1. We also need to recognise that over 3 million people are not using digital technology. They are not logging onto information. Dependent on the area they are living in eg: rurally or remotely they are reliant on the information coming from GP’s , and other services they may access. The 10 minute consultation may not provide the information or give opportune time for the required questions. Is there a person of trust or advocate present to ask ? Sadly we are seeing so many carers aged themselves or family advocates at breaking point . When at crisis point and services not ther in place …it effects both parties significantly . My older friend for example that went through all I have mentioned above with her own health issues finally received the home care package for her husband. Her husband had passed away a month ago in a residential care facility with dementia, diabetes and other chronic issues to be given ” finally ” a level of a home care package which in no way covered or accommodated his needs . (If he had been alive) . My friend put off having her own health care needs attended to as she was not supported or able too. The focus is coming back on a lot more on family and community support . It is a real issue. Pouring more money into My AgedCare …we need to look at pouring money into a more grass roots level where it will benefit all those with no digital experience or access and limited services and information in areas of isolation. We don’t all live in Metroplitan with the transport or choice.

  2. Maria, I agree wholeheartedly with your comments.
    How are we supposed to manage while we wait for twelve months before we get a package in place? The government has its head in the clouds as usual! As for My Aged Care is a total waste of taxpayers money. As you say, the money would be better used at the grassroots level instead of a government organisation that is inefficient and ineffective and top heavy!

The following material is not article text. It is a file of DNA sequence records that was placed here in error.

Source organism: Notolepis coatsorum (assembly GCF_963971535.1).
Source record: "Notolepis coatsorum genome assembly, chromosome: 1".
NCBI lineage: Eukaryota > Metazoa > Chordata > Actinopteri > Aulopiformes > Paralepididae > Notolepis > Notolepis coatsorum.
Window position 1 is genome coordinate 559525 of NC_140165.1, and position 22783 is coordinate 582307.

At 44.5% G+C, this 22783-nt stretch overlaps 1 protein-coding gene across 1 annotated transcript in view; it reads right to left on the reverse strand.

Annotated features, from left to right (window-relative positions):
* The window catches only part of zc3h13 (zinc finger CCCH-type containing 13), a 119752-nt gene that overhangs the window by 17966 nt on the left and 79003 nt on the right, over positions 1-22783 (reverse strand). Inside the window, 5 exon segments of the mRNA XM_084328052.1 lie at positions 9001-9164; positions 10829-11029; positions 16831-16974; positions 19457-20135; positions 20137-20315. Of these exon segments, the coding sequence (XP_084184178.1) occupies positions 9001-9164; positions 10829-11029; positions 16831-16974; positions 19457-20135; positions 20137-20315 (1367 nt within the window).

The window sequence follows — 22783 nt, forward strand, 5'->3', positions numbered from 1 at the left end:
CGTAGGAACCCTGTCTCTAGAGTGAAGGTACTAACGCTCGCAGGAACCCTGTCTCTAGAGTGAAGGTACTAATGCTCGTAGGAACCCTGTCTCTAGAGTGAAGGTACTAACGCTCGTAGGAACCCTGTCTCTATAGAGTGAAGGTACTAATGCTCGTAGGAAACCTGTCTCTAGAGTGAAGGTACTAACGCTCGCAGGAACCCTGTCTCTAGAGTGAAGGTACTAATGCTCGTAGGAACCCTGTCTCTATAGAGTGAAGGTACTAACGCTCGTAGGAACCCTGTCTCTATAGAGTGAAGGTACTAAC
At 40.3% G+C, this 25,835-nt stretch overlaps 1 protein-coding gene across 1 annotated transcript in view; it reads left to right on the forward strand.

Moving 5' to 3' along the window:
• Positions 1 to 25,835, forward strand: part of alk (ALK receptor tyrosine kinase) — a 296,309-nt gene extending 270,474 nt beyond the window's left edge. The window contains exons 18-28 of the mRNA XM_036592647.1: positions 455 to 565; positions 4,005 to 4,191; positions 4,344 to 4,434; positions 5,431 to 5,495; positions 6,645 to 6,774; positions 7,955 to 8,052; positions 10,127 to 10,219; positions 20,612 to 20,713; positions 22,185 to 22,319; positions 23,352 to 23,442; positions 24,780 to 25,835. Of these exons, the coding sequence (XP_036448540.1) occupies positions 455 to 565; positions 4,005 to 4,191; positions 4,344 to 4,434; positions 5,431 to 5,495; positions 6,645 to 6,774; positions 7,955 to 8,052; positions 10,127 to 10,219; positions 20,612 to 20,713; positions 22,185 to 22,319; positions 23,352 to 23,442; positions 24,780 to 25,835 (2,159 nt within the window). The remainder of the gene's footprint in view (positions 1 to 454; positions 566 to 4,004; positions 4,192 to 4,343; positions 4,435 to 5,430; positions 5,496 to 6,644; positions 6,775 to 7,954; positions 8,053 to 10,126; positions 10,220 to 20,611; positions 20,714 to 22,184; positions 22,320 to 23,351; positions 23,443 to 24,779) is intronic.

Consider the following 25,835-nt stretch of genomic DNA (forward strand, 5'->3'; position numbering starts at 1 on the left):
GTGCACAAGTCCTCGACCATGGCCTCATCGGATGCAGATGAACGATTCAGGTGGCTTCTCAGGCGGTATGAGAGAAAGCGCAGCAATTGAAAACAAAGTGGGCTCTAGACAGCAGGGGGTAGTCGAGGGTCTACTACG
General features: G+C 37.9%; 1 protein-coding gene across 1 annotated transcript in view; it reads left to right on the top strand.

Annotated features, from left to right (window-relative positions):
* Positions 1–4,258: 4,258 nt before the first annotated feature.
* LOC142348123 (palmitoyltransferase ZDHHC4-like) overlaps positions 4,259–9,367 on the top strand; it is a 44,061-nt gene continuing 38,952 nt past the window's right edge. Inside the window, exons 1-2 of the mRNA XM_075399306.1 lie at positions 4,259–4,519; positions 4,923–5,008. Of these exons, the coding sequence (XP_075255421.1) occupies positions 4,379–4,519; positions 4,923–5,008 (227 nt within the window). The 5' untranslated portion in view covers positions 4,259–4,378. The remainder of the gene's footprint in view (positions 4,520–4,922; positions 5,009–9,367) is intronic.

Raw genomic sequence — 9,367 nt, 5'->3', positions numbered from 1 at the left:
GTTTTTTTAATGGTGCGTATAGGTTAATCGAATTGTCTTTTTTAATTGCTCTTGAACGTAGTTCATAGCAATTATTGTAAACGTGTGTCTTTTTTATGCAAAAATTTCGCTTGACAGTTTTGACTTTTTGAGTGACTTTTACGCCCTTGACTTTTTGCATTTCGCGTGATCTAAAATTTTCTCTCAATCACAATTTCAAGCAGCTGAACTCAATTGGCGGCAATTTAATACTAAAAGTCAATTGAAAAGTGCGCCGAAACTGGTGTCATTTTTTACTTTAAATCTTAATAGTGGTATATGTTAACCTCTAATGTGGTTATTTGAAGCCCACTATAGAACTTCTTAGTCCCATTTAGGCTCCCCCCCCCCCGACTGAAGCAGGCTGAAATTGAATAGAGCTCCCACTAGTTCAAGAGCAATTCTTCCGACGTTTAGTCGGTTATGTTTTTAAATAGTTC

3. This proof that a) our Government does not think ahead, as they knew that the ageing population is growing at an alarming rate back when I was in Nursing School in mid 1980’s, and
    b) Aged care is being put right at the bottom of Government ‘s agenda.
    Disgusting in a so-called developed country such as ours.

  4. Ok, so under the old system – guess what happened? We contacted people, we had their information on hand, we visited, we completed an assessment and provided them services. Thanks to case management we held their hand through various challenges, we got them reassessed, we talked to them about their care options and because we were being funded, we could spend the time with no vested interest helping them decide what was best for them. We could give them an indication of when their high care package would be available because we had certainty (internal waitlists). We would pull strings and be creative with their funds to give them what they needed and what did we get? The satisfaction and gratitude from so many clients, families and carers.
    Under the new system, we spend a lot of time speaking with people trying to compare apples and oranges (even though technically we all have the same legislative responsibilities) for concepts they don’t understand. We don’t receive updated information about them. Then we have to contact a call centre who read off a sheet and then have the audacity to send clients auto generated letters saying their package has been withdrawn, or tell them their assigned package will expire without giving them on the ground advice, or even get some basic details about their finances so they can tell them what fees they’re likely to pay! Guess who cops this workload? ACAS and local providers! So once we get through all of that relatively unscathed, we work with clients and families to design services the way they want, but yet we’re on a different playing field – because these clients have all deteriorated since previous assessments and now have to put up with a paltry low level of service at a much higher cost – so they opt out and the pressure sits squarely back with Council CHSP.
    And yet, while this is all going on, the Government throws the blame squarely on providers even though it expects them to pick up the pieces and keep these people out of residential care and hospital departments. My job used to be about employing specific expertise in supporting people (counselling, coaching, advice) to remain at home and now it can be glorified administration for days. It’s also great when people who have absolutely no way to understand a concept as abstract as packages expect providers to deliver and monitor the services for absolutely nothing. I guess this ties in nicely with the workforce challenges also experienced. So, make your minds up and think about what kind of system best supports an increasingly ageing yet more informed population and can do it preserving their dignity.